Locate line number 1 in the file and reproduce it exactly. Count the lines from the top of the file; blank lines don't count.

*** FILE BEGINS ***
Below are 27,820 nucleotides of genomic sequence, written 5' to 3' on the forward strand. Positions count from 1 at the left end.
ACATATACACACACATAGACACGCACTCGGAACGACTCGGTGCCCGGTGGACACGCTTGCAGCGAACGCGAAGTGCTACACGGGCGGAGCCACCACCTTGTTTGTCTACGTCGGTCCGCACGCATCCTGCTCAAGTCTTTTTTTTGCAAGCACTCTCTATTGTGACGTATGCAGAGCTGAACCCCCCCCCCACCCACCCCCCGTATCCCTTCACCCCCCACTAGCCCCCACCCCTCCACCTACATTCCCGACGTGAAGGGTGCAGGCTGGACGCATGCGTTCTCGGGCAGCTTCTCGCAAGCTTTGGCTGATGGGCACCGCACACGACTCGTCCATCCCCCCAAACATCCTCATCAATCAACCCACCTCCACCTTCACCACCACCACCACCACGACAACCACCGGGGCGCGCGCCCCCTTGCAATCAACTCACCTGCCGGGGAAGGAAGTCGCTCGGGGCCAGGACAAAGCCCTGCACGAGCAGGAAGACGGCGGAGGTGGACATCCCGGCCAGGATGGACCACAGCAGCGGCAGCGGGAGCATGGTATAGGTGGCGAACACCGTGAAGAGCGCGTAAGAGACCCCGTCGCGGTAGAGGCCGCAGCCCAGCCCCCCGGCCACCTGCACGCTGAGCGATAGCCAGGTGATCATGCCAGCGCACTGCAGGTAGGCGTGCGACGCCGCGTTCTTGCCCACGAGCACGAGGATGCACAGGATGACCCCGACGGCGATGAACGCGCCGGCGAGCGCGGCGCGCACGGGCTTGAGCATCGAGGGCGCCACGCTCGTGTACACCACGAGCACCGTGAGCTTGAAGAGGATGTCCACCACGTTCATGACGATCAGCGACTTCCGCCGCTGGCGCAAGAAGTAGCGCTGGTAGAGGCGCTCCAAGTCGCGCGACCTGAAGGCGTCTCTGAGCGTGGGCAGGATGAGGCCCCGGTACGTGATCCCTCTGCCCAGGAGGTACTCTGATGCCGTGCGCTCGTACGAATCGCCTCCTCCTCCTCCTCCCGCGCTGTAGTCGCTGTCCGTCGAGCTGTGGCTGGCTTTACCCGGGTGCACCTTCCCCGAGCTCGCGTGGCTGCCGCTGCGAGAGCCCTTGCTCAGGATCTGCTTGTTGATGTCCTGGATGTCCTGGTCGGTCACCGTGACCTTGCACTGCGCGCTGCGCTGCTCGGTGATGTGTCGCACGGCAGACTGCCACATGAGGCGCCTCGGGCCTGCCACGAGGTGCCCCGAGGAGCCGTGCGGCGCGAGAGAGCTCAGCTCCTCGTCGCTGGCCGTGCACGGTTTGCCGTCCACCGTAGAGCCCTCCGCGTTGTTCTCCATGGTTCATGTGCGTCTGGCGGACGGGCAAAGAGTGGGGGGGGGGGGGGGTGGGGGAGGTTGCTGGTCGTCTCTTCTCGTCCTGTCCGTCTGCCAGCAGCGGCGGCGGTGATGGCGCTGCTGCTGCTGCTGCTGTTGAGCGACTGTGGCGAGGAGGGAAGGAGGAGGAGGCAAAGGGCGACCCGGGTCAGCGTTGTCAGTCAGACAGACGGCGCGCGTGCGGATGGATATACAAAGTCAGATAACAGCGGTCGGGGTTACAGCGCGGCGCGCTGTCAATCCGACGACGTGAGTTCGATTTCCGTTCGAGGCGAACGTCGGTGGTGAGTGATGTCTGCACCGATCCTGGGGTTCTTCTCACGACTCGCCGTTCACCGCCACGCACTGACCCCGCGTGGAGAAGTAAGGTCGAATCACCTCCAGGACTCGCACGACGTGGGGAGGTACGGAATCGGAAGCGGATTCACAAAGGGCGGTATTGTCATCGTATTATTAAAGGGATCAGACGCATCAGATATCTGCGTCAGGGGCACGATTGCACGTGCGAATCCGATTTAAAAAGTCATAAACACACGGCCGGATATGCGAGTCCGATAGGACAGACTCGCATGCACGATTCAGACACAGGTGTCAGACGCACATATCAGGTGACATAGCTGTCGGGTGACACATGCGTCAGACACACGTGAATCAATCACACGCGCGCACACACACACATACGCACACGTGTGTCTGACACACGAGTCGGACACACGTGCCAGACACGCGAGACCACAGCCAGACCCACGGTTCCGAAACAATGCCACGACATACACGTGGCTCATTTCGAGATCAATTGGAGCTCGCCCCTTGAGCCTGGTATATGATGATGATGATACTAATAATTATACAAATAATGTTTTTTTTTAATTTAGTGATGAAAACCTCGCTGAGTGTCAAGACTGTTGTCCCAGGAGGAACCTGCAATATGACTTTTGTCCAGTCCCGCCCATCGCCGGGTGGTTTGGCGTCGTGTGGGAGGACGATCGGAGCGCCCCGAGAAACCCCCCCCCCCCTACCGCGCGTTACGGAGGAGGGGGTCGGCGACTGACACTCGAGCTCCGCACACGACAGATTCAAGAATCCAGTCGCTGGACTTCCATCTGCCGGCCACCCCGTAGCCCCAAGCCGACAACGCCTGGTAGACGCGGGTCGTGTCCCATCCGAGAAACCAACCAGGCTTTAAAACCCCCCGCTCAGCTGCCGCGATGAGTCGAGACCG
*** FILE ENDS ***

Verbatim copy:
Below are 27,820 nucleotides of genomic sequence, written 5' to 3' on the forward strand. Positions count from 1 at the left end.